Juneau, Alaska, US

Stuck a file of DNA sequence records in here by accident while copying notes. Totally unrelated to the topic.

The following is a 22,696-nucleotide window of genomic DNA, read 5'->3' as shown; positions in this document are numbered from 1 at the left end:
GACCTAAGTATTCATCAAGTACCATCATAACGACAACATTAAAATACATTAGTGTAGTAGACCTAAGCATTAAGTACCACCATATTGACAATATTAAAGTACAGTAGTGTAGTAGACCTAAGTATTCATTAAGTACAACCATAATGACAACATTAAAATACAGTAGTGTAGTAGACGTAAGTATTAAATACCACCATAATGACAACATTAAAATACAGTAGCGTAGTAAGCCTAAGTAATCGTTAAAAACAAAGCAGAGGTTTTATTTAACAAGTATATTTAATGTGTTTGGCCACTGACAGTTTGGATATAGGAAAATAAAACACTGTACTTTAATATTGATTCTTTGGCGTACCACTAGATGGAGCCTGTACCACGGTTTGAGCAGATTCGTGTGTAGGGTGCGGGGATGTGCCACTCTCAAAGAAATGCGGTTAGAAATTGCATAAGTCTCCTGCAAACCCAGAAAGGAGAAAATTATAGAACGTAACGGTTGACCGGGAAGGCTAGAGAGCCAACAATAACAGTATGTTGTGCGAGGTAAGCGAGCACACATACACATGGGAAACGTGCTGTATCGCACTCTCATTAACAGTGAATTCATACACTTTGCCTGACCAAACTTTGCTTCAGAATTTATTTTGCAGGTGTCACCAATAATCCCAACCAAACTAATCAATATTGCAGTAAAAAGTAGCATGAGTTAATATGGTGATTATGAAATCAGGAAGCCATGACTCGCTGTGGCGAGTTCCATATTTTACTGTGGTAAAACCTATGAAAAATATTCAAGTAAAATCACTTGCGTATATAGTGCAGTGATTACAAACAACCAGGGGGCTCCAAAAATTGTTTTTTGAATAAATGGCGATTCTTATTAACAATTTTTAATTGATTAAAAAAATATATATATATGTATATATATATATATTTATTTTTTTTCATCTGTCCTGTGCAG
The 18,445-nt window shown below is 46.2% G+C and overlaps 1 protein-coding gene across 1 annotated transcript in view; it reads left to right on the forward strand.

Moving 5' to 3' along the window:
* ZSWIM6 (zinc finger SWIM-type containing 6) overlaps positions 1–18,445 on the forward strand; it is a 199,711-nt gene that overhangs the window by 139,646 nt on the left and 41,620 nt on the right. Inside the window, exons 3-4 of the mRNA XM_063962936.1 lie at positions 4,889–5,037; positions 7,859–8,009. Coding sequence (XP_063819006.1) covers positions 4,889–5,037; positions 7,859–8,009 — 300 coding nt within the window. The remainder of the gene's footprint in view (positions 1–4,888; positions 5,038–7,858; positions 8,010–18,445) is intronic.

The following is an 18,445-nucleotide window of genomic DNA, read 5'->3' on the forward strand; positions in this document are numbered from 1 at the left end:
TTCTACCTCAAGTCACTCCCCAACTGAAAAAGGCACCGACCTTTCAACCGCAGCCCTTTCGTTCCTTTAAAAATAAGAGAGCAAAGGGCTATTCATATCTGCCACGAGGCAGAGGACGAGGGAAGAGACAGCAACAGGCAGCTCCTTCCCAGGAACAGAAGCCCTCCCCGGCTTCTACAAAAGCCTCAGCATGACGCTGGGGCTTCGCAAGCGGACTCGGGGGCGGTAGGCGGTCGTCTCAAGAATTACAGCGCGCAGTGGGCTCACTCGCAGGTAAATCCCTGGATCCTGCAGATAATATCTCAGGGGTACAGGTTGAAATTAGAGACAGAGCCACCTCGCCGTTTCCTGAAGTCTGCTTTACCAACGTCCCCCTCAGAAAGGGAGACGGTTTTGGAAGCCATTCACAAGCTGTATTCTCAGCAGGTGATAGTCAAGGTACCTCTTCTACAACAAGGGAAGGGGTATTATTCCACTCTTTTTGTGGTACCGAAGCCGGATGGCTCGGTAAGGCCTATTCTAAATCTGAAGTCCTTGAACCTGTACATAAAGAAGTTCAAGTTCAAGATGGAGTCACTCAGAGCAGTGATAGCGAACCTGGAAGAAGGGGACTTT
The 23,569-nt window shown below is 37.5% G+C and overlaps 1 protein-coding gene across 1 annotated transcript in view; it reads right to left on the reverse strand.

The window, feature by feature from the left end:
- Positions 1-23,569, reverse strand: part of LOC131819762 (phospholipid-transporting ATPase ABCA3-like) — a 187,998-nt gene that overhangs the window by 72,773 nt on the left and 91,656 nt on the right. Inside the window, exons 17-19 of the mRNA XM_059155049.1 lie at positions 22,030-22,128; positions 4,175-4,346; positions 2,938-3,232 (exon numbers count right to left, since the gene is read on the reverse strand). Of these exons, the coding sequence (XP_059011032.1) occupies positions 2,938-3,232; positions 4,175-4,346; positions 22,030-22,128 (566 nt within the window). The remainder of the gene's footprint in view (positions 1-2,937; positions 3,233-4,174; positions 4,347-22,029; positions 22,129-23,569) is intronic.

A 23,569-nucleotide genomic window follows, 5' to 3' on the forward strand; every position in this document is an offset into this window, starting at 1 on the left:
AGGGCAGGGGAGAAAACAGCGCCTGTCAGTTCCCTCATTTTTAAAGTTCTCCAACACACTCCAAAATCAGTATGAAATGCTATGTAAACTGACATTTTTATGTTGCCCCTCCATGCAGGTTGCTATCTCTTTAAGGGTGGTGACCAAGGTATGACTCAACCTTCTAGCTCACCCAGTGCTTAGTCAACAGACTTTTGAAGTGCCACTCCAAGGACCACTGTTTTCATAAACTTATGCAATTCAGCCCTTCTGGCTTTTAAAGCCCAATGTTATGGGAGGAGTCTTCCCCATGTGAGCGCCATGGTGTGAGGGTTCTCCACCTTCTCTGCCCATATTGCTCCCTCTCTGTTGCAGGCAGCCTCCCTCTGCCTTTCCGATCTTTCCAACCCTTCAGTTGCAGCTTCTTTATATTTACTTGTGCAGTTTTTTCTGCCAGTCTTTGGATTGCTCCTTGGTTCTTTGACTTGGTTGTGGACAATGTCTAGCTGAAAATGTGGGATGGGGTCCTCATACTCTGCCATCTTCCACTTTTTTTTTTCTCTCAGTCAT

Alaska’s capital is inaccessible by road, due to the rugged surrounding terrain. Set beside the deep Gastineau Channel in the state’s Southeastern panhandle, it was founded as a mining camp by Joe Juneau in 1880, and was the first Alaskan town officially established after the purchase of the territory by the United States. It was designated as the capital in 1906, after its important mining and fishing industries eclipsed the waning whaling and fur trades at the former capital Sitka. Today seasonal tourism is its second most important enterprise, after only government administration. The town receives visitors with colorful floral displays in summer, and offers an impressive range of options for experiencing its heritage and the bounty of natural attractions near by. In the mountains back of town, the huge Juneau Icefield spawns no fewer than 30 glaciers, including the mighty Mendenhall Glacier, the only glacier within a city’s limits. Juneau’s extensive limits enfold over 3,200 square miles, making the borough larger than the U.S. states of Rhode Island or Delaware. It is also the only state capital that shares a border with a foreign country (Canada). Popular adventures for visitors include flight tours by seaplane or helicopter, many including landing on glaciers; whale-watching and wildlife viewing excursions by boat; sport fishing for salmon or huge Alaskan halibut; dogsled mushing and panning for gold in sites such as Gold Creek. Hiking tours visit the Tongass National Forest, and there is also a breathtaking mountain tramway at Mt. Roberts.